A few DVD buys this week, including Leverage's first three seasons, China Beach Season 3, Labor Day and Nebraska.
At the movies: Chef feels to me like the second part of diptych Jon Favreau started with Swingers. Where that earlier film featured a man connection with his passion through dance, Chef has an older man RE-connect with his passion for food. In both cases, Favreau captures what it means to be a certain age (his own) and does so with as charming a cast as he can put together. Chef is, in fact, full of big stars in small roles, and feels like a labor of love for all involved, friends playing together without it ever turning into indulgence. It's a quiet film, but a funny and touching one, the father-son story at its core definitely worthy. Food preparation is beautifully filmed and will make you hungry (and then disappointed by your own culinary efforts), and I love the use of social media in the film as well. Chef's story isn't formulaic, but it does feel like familiar comfort food. Favreau still manages to spice things up with surprising casting, improvised scenes and the script's techno-savvy. #Foodpuns
DVDs: It was almost two years ago when I started running through the complete Bond DVD set and after Octopussy, we just got too busy with other things and are only now getting back to it. Finishing off Roger Moore's long stint as 007 is A View to a Kill, not the best Bond film by a long shot, it's nevertheless vaguely entertaining. It was one of the first I saw, so that could be it. I rather suspect, however, that it's because it's a "Bond's Greatest Hits" with barely connected set pieces we've seen in some shape before - the skiing teaser, the turned henchman, the business partner killed for disagreeing with the villain à la Goldfinger/Austin Powers, etc. - and it has one of the more memorable Bond villains in Christopher Walken and Grace Jones. They really deserved a better script, one that had a coherent story line that didn't conveniently forget Bond's original goals, one that used Q's gadgets for more than the final punchline, one that didn't completely stall when we hit anti-exotic San Francisco, and one that wasn't so damn bloodthirsty, killing characters for killing's sake. In his commentary track, Roger Moore says this was his least favorite on account of the death toll, and I agree it's rather tedious (and a waste of Patrick McNee!). The second commentary, an assemblage of experts, cast and crew is more informative, as usual.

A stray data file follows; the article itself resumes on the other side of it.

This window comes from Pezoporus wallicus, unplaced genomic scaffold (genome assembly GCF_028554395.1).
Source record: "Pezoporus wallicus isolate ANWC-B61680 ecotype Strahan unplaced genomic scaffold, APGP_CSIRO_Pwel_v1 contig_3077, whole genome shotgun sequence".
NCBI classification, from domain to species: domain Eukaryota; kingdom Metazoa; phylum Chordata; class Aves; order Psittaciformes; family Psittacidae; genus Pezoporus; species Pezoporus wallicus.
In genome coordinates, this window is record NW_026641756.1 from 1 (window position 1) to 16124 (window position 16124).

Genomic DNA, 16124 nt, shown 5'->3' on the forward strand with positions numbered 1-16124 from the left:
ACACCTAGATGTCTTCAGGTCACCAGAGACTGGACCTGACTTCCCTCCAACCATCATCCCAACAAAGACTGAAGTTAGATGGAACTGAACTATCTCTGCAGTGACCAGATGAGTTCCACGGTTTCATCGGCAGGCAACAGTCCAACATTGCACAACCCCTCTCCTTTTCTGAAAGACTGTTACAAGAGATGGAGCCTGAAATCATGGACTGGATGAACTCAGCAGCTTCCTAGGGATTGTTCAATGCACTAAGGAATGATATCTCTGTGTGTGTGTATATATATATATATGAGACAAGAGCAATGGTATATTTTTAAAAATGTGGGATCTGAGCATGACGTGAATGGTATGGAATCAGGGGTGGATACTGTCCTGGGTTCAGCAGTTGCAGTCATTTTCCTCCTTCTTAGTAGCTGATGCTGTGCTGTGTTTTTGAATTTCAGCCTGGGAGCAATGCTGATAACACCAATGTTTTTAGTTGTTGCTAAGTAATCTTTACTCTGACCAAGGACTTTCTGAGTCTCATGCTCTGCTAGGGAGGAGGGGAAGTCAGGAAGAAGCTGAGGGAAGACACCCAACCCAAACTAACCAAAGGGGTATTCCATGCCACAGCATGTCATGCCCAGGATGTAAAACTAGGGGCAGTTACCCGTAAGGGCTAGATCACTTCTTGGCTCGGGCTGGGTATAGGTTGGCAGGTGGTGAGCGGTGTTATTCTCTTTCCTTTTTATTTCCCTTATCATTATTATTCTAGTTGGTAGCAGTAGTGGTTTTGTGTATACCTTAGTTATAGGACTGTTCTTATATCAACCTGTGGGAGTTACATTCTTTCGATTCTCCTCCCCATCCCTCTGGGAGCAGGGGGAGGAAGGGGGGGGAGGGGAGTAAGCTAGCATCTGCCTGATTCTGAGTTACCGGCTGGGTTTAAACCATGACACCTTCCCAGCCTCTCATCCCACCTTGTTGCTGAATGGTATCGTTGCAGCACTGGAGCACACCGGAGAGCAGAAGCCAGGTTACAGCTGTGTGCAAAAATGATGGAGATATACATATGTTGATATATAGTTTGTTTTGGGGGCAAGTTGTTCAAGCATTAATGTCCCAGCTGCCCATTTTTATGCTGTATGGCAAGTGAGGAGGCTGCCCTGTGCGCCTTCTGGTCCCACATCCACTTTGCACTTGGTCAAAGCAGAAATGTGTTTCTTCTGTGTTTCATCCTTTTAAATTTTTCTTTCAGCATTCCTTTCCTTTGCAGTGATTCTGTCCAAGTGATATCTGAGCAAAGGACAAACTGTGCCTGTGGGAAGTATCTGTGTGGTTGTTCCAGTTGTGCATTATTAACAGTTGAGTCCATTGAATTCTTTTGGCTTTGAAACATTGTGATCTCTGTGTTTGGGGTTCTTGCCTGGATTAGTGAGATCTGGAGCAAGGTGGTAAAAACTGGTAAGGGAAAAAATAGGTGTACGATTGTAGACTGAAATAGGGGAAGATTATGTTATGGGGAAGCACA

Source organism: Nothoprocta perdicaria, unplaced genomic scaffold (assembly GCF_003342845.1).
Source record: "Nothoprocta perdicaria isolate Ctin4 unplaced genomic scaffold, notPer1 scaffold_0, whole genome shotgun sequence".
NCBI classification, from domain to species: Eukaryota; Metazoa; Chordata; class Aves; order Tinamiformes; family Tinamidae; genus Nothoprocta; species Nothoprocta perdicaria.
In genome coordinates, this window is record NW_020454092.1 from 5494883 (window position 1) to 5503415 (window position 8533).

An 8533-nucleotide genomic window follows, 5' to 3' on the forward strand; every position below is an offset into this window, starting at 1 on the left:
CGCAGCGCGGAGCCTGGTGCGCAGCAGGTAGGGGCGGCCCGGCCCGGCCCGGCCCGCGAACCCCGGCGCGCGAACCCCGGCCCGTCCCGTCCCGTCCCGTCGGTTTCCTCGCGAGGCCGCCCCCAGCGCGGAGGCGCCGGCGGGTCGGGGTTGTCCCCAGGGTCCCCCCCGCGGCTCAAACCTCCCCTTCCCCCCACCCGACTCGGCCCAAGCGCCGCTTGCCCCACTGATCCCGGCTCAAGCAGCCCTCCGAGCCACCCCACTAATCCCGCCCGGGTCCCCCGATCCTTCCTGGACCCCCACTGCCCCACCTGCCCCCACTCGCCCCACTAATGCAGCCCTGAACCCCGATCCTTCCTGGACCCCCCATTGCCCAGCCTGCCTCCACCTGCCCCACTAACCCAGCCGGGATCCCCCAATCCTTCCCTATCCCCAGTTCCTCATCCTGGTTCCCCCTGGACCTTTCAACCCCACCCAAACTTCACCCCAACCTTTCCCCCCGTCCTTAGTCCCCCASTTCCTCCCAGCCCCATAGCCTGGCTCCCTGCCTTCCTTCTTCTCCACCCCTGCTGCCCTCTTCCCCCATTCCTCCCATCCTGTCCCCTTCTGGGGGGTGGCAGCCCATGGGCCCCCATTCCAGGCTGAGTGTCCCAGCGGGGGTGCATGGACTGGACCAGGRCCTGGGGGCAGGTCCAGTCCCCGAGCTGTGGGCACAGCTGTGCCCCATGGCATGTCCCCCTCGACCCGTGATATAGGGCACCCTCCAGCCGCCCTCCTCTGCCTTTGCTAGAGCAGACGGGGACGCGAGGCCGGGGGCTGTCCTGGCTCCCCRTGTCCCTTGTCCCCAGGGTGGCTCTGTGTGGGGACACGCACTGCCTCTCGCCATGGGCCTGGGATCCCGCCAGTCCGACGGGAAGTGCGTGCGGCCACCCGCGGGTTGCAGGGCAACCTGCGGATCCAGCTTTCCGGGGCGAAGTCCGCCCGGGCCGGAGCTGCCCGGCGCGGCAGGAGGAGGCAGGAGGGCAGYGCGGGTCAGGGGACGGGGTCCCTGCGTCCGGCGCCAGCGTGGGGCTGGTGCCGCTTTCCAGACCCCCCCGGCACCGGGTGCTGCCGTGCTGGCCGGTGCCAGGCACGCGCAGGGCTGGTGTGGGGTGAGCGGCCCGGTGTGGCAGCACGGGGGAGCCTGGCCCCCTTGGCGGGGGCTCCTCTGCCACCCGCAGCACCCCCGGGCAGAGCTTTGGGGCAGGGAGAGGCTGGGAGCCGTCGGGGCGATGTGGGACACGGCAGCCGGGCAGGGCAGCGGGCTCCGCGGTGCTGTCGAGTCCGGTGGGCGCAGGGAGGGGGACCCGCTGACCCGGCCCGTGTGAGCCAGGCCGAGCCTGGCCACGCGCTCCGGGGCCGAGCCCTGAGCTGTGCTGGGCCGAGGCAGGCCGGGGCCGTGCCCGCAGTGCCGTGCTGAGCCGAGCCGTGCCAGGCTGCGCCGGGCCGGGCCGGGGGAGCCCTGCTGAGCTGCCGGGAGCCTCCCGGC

I'd never seen Leverage, but was attracted to it by 1) the low low price, 2) I love grifter stories and this seemed like an American version of Hustle, and 3) Gina Bellman's in it (and almost too good for it, bringing the same mix of funny, sexy and touching she did to Coupling). While Hustle sets up that you can't cheat an honest man, so the people who get scammed are necessarily baddies, Leverage goes for a clearer moral divide that should remind you of the A-Team. They're thieves who use their abilities to help people in need, modern-day Robin Hoods if you like, and normally go up against corporate types. In the first season, it's entertaining enough, though early episode take the comedy slightly too far at times by making law enforcement and the bad guys kind of dumb and ineffectual, which takes away from our heroes' achievements and paints an over-simplified world. The tone adjusts across the season's 13 episodes, and I gladly started watching Season 2 as soon as I was done with 1 (which is what I'd generally call a success, especially on a series that isn't cliffhanger-based). The DVD set has lots of deleted scenes and a few short featurettes.
Cultural Exchange night and we wound up watching 1965's Beach Blanket Bingo, the fifth Frankie/Annette Beach movie, an amusing diversion, never to be taken seriously. The three-pronged plot concerns a beautiful singer all the boys want to ogle, skydiving lessons that cause relationship trouble for the two stars, and a mermaid(!) falling for one of the beach crowd, with the recurring bikers (I'm sorry, cyclers) causing cartoon trouble. They're annoying, but redeem themselves in the final chase sequence which is filmed and scored like an old silent film's. The director is an obvious fan, because Buster Keaton shows up all through the film doing his shtick. That's part of the goofy fun of this film that its stars basically trade on who they really are. The singers sing (and while it's not the greatest of musicals, there are a couple of fun songs), Keaton does slapstick, and Don Rickles gets to insult everyone. Don't look for anything deep, it's pretty much a teen humor comic book as written by Bob Haney. And that's fine.